Super Typhoon swallows the island of Tinian on October 25, 2018. Photo: NOAA/CIMSS
Super Typhoon Yutu hit the U.S. Commonwealth of the Northern Mariana Islands on Thursday as the strongest storm to hit U.S. soil since 1935, leaving devastating damage in its wake.
Why it matters: Per Axios' Andrew Freedman: With maximum sustained winds of 180 mph when it hit Tinian, Saipan and Rota, Super Typhoon Yutu was tied for the strongest storm seen on Earth in 2018. It was the latest in a string of major hurricanes to hit the U.S. in recent years, including 3 major hurricanes in 2017 and Hurricane Michael so far this year.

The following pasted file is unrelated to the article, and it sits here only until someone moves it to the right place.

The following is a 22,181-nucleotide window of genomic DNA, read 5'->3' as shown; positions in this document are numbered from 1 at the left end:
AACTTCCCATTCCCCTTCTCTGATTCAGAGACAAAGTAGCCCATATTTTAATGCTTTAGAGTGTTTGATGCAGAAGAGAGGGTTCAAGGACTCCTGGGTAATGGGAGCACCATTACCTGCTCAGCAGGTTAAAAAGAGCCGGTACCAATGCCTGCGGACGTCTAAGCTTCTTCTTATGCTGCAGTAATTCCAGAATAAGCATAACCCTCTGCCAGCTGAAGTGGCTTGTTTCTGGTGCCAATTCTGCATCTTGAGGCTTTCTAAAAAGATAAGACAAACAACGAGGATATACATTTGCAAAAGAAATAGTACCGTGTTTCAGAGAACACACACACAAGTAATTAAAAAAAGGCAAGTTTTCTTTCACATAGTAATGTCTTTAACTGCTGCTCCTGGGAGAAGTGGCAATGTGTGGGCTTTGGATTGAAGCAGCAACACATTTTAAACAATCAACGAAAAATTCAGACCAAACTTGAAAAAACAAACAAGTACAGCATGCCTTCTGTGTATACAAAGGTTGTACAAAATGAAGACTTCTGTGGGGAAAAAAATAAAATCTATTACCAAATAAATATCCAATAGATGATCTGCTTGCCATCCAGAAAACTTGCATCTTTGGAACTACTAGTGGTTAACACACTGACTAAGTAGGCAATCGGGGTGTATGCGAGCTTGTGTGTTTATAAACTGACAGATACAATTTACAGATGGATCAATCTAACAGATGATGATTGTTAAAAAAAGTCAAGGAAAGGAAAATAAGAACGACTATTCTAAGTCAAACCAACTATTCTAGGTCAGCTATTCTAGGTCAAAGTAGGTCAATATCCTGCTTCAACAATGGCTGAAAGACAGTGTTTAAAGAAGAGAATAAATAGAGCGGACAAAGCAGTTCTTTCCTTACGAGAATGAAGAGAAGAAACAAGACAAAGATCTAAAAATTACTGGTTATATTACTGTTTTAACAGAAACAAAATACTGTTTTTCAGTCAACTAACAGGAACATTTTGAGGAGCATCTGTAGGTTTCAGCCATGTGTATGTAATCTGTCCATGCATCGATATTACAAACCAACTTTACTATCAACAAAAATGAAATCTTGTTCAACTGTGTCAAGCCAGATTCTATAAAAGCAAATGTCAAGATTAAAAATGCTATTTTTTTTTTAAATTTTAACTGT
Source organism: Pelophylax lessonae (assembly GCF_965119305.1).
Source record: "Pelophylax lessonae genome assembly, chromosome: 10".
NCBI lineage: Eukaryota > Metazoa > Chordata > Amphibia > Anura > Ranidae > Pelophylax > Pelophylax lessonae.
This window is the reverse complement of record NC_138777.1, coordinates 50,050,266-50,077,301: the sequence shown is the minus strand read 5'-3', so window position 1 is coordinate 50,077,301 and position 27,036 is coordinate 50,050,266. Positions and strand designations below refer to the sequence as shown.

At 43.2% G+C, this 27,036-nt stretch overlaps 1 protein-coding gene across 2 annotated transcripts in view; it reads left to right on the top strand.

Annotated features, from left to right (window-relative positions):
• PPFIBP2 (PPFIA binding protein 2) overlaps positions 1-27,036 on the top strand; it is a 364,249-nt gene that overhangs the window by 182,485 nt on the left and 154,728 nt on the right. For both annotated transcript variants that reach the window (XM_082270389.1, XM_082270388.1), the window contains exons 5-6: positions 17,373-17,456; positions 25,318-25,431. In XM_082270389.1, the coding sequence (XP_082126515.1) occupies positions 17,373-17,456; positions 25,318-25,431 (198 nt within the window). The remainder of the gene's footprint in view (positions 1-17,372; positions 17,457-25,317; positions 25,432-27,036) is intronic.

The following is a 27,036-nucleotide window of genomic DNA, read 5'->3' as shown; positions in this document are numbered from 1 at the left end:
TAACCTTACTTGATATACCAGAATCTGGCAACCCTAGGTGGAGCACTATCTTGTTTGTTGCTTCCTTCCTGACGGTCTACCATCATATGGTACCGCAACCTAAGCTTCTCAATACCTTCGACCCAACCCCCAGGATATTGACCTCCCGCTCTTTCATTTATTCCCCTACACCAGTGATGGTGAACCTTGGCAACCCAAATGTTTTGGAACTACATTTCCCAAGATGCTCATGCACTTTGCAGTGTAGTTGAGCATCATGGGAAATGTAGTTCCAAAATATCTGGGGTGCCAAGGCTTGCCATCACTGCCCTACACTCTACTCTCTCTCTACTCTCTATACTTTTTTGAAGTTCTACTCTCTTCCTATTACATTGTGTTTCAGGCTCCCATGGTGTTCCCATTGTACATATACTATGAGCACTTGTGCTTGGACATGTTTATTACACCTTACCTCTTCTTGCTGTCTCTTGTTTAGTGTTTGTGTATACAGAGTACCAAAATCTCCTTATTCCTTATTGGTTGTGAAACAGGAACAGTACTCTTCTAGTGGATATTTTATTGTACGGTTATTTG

Be smart: The Washington Post writes, "the escalating impacts on U.S. island territories in the Pacific and Caribbean underscore that as seas rise and storms worsen in the face of climate change, small islands face some of the most extreme risks on Earth."
“We just went through one of the worst storms I’ve seen in all my experience in emergency management.”— A statement from emergency management officials (CNMI)